That’s where the Toyota Mirai comes in. The Mirai‘s interior center stack has all the technology you would expect from a car that retails for $57,500, including navigation, Bluetooth, and USB connectivity. It’s all accessible by touch screens and robust digital displays.
A fill-up on hydrogen costs just about as much as regular gasoline in San Francisco. The Mirai gets an estimated 67 MPGe (67 Miles per gallon gasoline equivalent = 28,5 kilometers per liter)), according to Toyota.
It’s an ambitious project for Toyota because the fueling infrastructure for this car is minimal. There are only 33 public hydrogen-filling stations in the US, according to the US Department of Energy. Twenty-six of those stations are in California, and there’s one each in Connecticut, Massachusetts, and South Carolina.

If you include public and private hydrogen stations, then the total climbs to 58 — nationwide. Compare that to the more than 15,100 public electric-charging stations and the 168,000 retail gas stations in the US, and you can see the obvious drawback of hydrogen-powered cars. Despite this, the Mirai is an interesting project, and you must keep in mind that Japan at the Government level seems to bet on a massively hydrogen powered economy in the near future (fuel, heating, replacement of nuclear energy, trains, electric vehicles, etc…).

Source: http://www.businessinsider.com

Solar Powered House: Tiles Instead Of Panels

Tesla founder and CEO Elon Musk wasn’t kidding when he said that the new Tesla solar roof product was better looking than an ordinary roof: the roofing replacement with solar energy gathering powers does indeed look great. It’s a far cry from the obvious and somewhat weird aftermarket panels you see applied to roofs after the fact today.


The solar roofing comes in four distinct styles that Tesla presented at the event, including “Textured Glass Tile,” “Slate Glass Tile,” “Tuscan Glass Tile, and “Smooth Glass Tile.” Each of these achieves a different aesthetic look, but all resembled fairly closely a current roofing material style. Each is also transparent to solar, but appears opaque when viewed from an angle.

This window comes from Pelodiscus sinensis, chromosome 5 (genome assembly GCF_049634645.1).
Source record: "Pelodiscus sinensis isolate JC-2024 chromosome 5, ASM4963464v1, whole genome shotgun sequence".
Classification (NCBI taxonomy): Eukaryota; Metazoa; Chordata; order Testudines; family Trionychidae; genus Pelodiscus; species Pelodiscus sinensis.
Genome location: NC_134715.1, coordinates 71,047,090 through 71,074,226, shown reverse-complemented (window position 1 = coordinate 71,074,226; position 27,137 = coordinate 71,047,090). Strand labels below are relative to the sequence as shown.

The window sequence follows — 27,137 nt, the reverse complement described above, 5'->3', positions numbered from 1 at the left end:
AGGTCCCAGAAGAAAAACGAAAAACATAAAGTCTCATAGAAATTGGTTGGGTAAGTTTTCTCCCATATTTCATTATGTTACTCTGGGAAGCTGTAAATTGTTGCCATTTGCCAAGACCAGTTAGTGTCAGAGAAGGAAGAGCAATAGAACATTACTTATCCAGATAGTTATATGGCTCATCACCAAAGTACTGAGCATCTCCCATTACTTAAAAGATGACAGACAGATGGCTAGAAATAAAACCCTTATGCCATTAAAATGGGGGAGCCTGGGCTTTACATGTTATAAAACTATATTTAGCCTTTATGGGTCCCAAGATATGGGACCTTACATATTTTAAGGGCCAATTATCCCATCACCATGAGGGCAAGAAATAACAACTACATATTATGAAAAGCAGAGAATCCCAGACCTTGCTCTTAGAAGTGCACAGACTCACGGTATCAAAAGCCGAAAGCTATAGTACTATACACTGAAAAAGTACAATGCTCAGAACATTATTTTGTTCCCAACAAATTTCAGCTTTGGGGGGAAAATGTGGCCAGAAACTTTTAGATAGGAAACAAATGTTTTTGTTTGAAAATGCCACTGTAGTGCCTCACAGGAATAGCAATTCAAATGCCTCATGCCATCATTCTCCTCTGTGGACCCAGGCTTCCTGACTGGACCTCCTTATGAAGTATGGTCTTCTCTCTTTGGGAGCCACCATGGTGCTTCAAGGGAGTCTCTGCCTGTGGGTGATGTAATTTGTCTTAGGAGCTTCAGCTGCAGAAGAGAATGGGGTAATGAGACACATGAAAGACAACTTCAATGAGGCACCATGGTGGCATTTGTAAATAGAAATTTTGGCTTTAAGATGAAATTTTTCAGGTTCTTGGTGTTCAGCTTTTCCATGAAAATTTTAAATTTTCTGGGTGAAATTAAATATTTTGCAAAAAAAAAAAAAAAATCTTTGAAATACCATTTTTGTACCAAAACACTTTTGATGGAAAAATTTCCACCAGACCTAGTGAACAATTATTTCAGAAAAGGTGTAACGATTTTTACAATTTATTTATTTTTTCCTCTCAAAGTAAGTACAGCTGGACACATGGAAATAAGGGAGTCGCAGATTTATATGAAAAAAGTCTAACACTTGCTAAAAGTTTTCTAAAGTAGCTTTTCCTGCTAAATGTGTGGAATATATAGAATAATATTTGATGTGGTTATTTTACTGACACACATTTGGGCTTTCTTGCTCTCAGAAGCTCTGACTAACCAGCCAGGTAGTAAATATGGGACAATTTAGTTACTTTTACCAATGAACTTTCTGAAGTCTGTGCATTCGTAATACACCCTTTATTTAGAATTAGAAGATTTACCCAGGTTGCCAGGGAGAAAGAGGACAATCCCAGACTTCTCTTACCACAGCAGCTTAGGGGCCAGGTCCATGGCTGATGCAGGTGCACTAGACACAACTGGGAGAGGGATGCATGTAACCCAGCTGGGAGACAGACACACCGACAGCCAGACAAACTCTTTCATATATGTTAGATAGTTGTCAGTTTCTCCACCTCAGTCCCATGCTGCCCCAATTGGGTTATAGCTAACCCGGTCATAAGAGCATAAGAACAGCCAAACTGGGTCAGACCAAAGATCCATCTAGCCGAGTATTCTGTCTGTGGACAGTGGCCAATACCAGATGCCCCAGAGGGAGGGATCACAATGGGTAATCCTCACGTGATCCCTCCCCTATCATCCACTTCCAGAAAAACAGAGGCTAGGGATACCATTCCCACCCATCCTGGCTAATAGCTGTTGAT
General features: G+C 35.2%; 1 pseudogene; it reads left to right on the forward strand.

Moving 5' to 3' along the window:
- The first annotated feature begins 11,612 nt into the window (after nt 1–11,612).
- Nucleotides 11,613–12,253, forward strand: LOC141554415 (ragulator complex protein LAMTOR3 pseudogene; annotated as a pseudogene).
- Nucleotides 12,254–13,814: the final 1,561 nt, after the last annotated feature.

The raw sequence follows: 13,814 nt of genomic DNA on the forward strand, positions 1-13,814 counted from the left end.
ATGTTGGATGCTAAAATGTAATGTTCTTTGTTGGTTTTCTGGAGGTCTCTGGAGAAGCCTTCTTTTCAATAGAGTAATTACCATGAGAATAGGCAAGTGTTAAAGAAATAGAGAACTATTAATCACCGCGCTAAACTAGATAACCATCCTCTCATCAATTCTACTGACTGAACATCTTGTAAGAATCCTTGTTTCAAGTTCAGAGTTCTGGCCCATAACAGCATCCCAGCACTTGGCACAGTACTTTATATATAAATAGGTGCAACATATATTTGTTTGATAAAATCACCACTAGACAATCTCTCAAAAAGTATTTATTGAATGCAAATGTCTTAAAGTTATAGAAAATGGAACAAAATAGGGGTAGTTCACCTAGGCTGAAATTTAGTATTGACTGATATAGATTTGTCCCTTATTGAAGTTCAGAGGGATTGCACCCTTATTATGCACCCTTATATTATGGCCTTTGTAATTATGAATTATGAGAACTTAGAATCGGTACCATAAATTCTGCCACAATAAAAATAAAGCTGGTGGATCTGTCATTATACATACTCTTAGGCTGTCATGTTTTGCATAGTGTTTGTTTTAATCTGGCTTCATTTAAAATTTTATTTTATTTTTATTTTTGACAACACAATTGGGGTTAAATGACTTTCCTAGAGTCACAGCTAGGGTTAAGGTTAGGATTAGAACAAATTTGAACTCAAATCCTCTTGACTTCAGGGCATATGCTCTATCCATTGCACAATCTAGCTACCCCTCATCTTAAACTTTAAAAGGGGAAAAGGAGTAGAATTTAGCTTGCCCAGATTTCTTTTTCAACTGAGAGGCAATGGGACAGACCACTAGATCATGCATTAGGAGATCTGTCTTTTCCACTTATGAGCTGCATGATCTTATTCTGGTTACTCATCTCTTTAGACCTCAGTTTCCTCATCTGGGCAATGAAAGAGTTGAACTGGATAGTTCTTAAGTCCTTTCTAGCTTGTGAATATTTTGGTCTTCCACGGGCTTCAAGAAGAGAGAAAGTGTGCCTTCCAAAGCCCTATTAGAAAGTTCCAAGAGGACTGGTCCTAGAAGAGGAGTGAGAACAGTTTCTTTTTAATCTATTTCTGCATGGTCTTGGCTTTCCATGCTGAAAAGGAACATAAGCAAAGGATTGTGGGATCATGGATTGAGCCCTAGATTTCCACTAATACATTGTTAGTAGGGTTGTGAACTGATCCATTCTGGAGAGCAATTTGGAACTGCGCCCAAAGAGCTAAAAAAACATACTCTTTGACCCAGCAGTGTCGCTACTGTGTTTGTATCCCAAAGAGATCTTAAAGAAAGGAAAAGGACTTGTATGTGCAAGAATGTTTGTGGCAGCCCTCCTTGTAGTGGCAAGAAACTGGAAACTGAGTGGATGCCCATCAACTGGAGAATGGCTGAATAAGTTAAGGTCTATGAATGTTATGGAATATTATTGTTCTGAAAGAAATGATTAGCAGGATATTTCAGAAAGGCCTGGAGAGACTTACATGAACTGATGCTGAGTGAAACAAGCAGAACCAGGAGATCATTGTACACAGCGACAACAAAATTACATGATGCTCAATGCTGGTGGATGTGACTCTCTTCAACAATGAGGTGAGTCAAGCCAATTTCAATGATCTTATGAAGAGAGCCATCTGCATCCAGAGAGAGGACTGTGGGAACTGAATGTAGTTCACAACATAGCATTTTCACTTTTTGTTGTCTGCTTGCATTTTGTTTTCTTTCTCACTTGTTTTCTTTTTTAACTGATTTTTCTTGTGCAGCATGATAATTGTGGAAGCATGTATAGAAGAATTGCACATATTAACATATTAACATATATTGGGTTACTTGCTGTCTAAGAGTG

The current versions of the tiles actually have a two percent loss on efficiency, so 98 percent of what you’d normally get from a traditional solar panel, according to Elon Musk. But the company is working with 3M on improved coatings that have the potential to possibly go above normal efficiency, since it could trap the light within, leading to it bouncing around and resulting in less energy loss overall before it’s fully diffused.

Of course, there’s the matter of price: Tesla’s roof cost less than the full cost of a roof and electricity will be competitive or better than the cost of a traditional roof combined with the cost of electricity from the grid, Musk said. Tesla declined to provide specific pricing at the moment, since it will depend on a number of factor including installation specifics on a per home basis.

Standard roofing materials do not provide fiscal benefit back to the homeowner post-installation, besides improving the cost of the home. Tesla’s product does that, by generating enough energy to fully power a household, with the power designed to be stored in the new Powerwall 2.0 battery units so that homeowners can keep a reserve in case of excess need.

The solar roof product should start to see installations by summer next year, and Tesla plans to start with one or two of its four tile options, then gradually expand the options over time. As they’re made from quartz glass, they should last way longer than an asphalt tile — at least two or three times the longevity, though Musk later said “they should last longer than the house”.

Source: https://techcrunch.com/

Nanotechnologies Boost Electric Car Batteries